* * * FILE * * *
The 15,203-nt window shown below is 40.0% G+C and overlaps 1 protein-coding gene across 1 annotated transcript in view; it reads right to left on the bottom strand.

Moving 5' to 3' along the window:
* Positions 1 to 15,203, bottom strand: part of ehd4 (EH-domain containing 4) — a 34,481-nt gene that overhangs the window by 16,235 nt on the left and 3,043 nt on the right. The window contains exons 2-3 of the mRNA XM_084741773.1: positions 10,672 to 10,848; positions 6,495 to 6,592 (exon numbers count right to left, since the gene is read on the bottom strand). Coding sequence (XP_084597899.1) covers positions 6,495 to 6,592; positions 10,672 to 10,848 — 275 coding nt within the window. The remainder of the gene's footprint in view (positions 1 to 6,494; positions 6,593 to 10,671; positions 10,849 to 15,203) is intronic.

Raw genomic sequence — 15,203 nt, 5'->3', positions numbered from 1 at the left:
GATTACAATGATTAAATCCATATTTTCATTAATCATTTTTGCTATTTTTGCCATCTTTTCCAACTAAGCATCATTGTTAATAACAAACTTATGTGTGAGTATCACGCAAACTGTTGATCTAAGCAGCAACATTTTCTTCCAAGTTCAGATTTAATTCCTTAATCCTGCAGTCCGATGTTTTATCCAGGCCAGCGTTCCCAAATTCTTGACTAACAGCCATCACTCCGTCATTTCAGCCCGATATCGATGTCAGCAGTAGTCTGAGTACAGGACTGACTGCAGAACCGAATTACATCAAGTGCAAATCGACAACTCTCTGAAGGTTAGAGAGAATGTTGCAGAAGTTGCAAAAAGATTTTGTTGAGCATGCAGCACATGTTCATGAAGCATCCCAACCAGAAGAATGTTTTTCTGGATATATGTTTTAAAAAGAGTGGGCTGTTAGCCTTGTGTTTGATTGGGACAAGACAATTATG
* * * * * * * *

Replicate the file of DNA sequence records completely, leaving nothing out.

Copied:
The 15,203-nt window shown below is 40.0% G+C and overlaps 1 protein-coding gene across 1 annotated transcript in view; it reads right to left on the bottom strand.

Moving 5' to 3' along the window:
* Positions 1 to 15,203, bottom strand: part of ehd4 (EH-domain containing 4) — a 34,481-nt gene that overhangs the window by 16,235 nt on the left and 3,043 nt on the right. The window contains exons 2-3 of the mRNA XM_084741773.1: positions 10,672 to 10,848; positions 6,495 to 6,592 (exon numbers count right to left, since the gene is read on the bottom strand). Coding sequence (XP_084597899.1) covers positions 6,495 to 6,592; positions 10,672 to 10,848 — 275 coding nt within the window. The remainder of the gene's footprint in view (positions 1 to 6,494; positions 6,593 to 10,671; positions 10,849 to 15,203) is intronic.

Raw genomic sequence — 15,203 nt, 5'->3', positions numbered from 1 at the left:
GATTACAATGATTAAATCCATATTTTCATTAATCATTTTTGCTATTTTTGCCATCTTTTCCAACTAAGCATCATTGTTAATAACAAACTTATGTGTGAGTATCACGCAAACTGTTGATCTAAGCAGCAACATTTTCTTCCAAGTTCAGATTTAATTCCTTAATCCTGCAGTCCGATGTTTTATCCAGGCCAGCGTTCCCAAATTCTTGACTAACAGCCATCACTCCGTCATTTCAGCCCGATATCGATGTCAGCAGTAGTCTGAGTACAGGACTGACTGCAGAACCGAATTACATCAAGTGCAAATCGACAACTCTCTGAAGGTTAGAGAGAATGTTGCAGAAGTTGCAAAAAGATTTTGTTGAGCATGCAGCACATGTTCATGAAGCATCCCAACCAGAAGAATGTTTTTCTGGATATATGTTTTAAAAAGAGTGGGCTGTTAGCCTTGTGTTTGATTGGGACAAGACAATTATG